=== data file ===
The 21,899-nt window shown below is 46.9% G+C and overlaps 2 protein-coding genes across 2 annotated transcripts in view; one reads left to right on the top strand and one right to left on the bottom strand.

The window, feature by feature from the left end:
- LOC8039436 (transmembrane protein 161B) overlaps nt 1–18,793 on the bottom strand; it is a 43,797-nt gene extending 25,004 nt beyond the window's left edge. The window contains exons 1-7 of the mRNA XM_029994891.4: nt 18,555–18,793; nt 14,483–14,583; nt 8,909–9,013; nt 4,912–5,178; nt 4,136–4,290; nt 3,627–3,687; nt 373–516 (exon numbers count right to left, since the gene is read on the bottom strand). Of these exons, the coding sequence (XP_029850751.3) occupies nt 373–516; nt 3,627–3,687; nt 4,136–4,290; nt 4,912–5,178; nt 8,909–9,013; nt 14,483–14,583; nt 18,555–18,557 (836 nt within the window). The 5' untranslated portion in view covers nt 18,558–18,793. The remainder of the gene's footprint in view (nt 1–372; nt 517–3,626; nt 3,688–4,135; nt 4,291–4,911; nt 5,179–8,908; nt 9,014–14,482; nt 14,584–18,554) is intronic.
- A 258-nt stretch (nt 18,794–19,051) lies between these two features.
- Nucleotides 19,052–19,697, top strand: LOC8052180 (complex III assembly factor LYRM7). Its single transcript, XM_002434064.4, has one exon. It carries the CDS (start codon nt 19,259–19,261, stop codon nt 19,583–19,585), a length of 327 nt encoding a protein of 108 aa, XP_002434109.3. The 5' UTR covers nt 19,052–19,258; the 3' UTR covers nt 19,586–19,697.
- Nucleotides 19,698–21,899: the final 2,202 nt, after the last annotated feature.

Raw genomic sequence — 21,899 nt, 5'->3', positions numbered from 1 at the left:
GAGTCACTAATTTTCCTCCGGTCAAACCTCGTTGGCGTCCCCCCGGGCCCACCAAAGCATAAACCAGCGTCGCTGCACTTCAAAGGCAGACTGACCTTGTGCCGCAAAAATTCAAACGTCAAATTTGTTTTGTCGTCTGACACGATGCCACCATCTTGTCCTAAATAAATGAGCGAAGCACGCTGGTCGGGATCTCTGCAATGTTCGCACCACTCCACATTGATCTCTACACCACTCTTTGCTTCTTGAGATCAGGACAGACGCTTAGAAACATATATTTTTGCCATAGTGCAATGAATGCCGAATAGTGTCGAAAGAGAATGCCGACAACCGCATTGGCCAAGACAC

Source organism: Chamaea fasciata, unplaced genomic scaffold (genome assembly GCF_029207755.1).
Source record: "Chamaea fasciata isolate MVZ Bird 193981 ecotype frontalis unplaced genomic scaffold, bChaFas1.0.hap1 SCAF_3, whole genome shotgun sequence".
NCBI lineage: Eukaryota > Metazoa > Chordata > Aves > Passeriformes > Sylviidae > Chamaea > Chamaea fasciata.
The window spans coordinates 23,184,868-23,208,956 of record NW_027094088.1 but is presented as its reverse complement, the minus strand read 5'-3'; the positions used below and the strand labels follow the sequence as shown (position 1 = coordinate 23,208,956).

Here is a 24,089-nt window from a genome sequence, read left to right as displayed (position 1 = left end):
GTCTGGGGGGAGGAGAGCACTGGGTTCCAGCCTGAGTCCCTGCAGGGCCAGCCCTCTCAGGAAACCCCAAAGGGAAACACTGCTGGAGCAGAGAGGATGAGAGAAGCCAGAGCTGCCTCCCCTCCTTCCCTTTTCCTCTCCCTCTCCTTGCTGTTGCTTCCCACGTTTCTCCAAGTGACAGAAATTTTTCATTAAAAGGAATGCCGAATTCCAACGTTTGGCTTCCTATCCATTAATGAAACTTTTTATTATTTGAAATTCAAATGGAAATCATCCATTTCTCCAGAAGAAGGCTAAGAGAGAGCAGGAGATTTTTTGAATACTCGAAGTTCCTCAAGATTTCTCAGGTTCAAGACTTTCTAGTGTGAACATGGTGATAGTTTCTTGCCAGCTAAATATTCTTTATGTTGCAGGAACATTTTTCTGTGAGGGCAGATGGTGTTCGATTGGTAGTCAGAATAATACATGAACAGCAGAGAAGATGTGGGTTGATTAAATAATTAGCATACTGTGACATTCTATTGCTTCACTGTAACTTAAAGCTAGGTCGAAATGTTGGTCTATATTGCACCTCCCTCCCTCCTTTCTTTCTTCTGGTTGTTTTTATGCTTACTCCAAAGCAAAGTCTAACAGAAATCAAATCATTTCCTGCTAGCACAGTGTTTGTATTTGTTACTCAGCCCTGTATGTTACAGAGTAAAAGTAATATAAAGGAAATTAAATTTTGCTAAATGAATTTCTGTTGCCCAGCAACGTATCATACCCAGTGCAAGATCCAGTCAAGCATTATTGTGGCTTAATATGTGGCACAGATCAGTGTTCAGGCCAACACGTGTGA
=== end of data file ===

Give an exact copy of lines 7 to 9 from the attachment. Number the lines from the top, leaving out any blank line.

Raw genomic sequence — 21,899 nt, 5'->3', positions numbered from 1 at the left:
GAGTCACTAATTTTCCTCCGGTCAAACCTCGTTGGCGTCCCCCCGGGCCCACCAAAGCATAAACCAGCGTCGCTGCACTTCAAAGGCAGACTGACCTTGTGCCGCAAAAATTCAAACGTCAAATTTGTTTTGTCGTCTGACACGATGCCACCATCTTGTCCTAAATAAATGAGCGAAGCACGCTGGTCGGGATCTCTGCAATGTTCGCACCACTCCACATTGATCTCTACACCACTCTTTGCTTCTTGAGATCAGGACAGACGCTTAGAAACATATATTTTTGCCATAGTGCAATGAATGCCGAATAGTGTCGAAAGAGAATGCCGACAACCGCATTGGCCAAGACAC

Source organism: Chamaea fasciata, unplaced genomic scaffold (genome assembly GCF_029207755.1).